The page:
||Family life issues
Respondents in a new survey identified several economics, culture and family issues as they said are affecting them the most today.
Boston seminary grows
Seminarians from St. John's Seminary in Brighton, Mass., participate in a "Grill the Seminarians" discussion April 3 with members of a youth group from St. Patrick Church in Providence, R.I.
BRIGHTON, Mass. — Rapid growth in the number of men entering St. John's Seminary in Brighton to study for the priesthood has prompted the Boston Archdiocese to buy back space from Boston College to accommodate the increase.
Msgr. James Moroney, seminary rector, signed a purchase and sale agreement with the Jesuit-run college Oct. 20 to buy back more than 13,000 square feet of space within the current seminary building.
By purchasing the annex, located above the present kitchen and refectory space, the current St. John's Seminary buildings will now be owned "free and clear, without any leases or encumbrances of any kind" by the seminary, Msgr. Moroney said.
Built in 1884 by Boston Archbishop John Joseph Williams, the seminary had seen the number of seminarians dropping significantly, to an all-time low of 22 men studying for the priesthood in 2005.
"Having experienced, in the last 10 years, the most extraordinary growth the seminary has witnessed in its entire lifetime," Msgr. Moroney continued, "we are in desperate need for space."
He said in September, when the seminarians returned to St. John's Seminary, there were 98 men living at the seminary.
Baltimore school plan
BALTIMORE — Schools in the Archdiocese of Baltimore will see $86 million in investments over the next decade under a plan to strengthen the quality of education. Overall, 19 of the 22 schools the archdiocese operates in Baltimore City and the immediate surrounding, including two that will be merged, will benefit from the expenditure. The plan also includes the closures of three schools.
WASHINGTON — There is no single answer to what spurs a young man or woman to consider a vocation to religious life or the priesthood. "Vocation is a very complex chain of events," said Mark M. Gray, a senior research associate at the Center for Applied Research in the Apostolate at Georgetown University. There is no doubt, according to Gray, that the influence of family contributes to a son or daughter's decision on whether to pursue a religious vocation. But, just as parents can encourage a vocation, they also can discourage consideration of a vocation.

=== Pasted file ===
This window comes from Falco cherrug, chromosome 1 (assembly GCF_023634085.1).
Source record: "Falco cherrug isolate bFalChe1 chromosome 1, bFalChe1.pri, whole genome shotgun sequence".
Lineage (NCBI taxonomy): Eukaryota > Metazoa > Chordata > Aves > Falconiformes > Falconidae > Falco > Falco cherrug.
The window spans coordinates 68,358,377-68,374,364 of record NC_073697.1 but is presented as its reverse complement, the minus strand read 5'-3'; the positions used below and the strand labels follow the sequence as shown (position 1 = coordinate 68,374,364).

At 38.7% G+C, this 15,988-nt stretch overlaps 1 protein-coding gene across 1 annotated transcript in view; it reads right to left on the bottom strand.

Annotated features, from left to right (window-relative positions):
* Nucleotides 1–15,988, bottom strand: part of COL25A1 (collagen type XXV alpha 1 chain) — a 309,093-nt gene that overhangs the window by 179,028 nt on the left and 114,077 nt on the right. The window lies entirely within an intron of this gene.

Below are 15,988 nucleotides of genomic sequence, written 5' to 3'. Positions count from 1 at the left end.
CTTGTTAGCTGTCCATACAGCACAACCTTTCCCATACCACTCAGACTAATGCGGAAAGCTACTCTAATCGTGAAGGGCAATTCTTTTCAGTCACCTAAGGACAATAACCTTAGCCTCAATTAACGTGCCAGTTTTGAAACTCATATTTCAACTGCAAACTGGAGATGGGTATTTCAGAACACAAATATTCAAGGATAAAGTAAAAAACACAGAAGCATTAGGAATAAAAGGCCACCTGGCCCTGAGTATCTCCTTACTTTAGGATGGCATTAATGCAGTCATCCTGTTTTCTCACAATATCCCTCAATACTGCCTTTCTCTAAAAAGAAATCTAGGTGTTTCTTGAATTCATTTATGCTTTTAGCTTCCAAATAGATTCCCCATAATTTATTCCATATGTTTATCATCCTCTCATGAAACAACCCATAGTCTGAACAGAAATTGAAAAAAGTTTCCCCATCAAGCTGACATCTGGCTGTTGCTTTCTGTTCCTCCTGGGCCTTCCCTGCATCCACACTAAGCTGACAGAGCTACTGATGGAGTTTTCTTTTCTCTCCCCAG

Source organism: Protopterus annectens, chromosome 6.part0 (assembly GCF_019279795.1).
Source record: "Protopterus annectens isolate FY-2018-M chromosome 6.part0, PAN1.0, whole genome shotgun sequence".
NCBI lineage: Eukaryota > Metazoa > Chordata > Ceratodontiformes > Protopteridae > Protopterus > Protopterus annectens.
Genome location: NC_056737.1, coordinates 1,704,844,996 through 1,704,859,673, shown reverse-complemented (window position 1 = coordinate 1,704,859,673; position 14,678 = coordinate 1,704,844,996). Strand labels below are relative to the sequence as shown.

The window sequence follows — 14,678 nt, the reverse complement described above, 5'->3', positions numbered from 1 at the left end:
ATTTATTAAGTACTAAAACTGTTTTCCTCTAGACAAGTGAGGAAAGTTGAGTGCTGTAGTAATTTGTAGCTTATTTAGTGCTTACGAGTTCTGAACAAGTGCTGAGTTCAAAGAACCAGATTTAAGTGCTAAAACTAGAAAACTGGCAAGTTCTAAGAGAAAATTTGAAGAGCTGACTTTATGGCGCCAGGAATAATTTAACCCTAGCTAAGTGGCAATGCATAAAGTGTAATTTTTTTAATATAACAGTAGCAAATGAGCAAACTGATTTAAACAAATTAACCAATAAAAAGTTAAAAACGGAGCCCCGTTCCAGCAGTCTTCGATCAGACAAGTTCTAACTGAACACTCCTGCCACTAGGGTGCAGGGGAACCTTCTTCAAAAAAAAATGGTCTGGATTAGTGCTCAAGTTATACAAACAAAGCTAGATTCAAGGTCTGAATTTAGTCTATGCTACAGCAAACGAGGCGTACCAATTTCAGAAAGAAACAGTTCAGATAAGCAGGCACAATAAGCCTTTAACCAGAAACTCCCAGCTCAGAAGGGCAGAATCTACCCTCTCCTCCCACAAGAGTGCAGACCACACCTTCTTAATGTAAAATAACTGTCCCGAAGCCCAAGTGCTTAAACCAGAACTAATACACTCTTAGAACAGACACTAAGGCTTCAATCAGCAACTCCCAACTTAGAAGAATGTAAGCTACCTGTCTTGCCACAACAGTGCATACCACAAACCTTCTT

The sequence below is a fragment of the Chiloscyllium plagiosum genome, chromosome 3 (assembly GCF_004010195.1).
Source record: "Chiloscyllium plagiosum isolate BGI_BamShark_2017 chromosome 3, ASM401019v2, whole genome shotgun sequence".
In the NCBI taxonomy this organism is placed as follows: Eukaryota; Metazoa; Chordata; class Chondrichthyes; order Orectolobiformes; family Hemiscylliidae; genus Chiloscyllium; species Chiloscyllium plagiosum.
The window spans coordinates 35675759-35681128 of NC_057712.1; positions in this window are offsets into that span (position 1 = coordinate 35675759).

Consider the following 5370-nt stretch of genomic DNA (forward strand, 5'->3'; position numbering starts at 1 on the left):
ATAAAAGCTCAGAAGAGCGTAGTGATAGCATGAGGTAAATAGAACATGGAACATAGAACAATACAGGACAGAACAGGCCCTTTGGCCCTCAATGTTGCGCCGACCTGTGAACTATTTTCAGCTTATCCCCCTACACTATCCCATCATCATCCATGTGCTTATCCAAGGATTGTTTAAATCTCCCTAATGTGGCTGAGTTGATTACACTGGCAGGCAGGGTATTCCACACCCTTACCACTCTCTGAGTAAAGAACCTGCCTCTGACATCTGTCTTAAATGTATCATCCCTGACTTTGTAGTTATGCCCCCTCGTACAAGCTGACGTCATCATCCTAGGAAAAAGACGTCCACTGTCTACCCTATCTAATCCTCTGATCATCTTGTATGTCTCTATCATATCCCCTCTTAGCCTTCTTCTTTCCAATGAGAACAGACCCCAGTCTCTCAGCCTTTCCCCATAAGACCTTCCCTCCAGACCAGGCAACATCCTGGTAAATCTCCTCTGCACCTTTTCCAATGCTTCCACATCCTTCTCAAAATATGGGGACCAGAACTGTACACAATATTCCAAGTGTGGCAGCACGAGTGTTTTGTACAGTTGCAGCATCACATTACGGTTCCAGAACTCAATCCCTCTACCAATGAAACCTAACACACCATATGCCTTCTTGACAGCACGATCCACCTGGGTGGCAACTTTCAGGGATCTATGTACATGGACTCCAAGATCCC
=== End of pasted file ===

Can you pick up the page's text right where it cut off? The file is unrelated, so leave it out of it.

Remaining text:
OMAHA, Neb. — Not just once, but now two years in a row, enrollment in Catholic schools across the Archdiocese of Omaha has grown by hundreds of students. This year's 19,838 preschool through high school students in the archdiocese's 70 schools compares with last year's 19,560 students, a net gain of 278, or 1.4 percent. In 2015-2016, enrollment grew by 366 students, or 1.94 percent, said Patrick Slattery, superintendent of schools. Last year's gain was the first in 17 years. Strategies included an archdiocesan marketing effort entering its third year — fueled by the successful "Ignite the Faith" capital campaign — that includes television and radio commercials, billboards and a lovemyschool.com website that has links to individual schools and touts the faith, discipline, strong academics and other positive attributes of Catholic schools. Slattery told the Catholic Voice, Omaha's archdiocesan newspaper. The archdiocese offers what it calls Welcome Tuition Grants of $1,000 the first year and $500 the second year for public, private or home-schooled students transferring into archdiocesan schools.
Roker and schools
SIOUX CITY, Iowa — Al Roker, weather and feature anchor on NBC's "Today" show, told a Sioux City Catholic audience that he owes his success in life and his career to the Catholic education he received growing up. "I am standing here today, as the 'Today' show weatherman, because of what I learned at Xavier High School," Roker said. "My Jesuit priests, my Jesuit teachers taught us to be curious, taught us to be free thinkers, to be compassionate and they also instilled an interest in the arts." Roker received a full scholarship to Xavier High School, "a Jesuit military academy," in Manhattan, he quipped during his keynote speech at the Sioux City Diocese's annual fundraiser for Catholic schools in late September.
Manila drug rehab
MANILA, Philippines — The Archdiocese of Manila officially launched a drug rehabilitation program Oct. 23, with a heavy emphasis on spiritual formation in the wake of the Philippine government's war on drugs. Father Roberto De La Cruz, head of the restorative justice program at Caritas Manila, said church officials became most aware of the magnitude of the drug problem in the Philippines capital region after President Rodrigo Duterte was newly elected in May.
— Catholic Voice News Services
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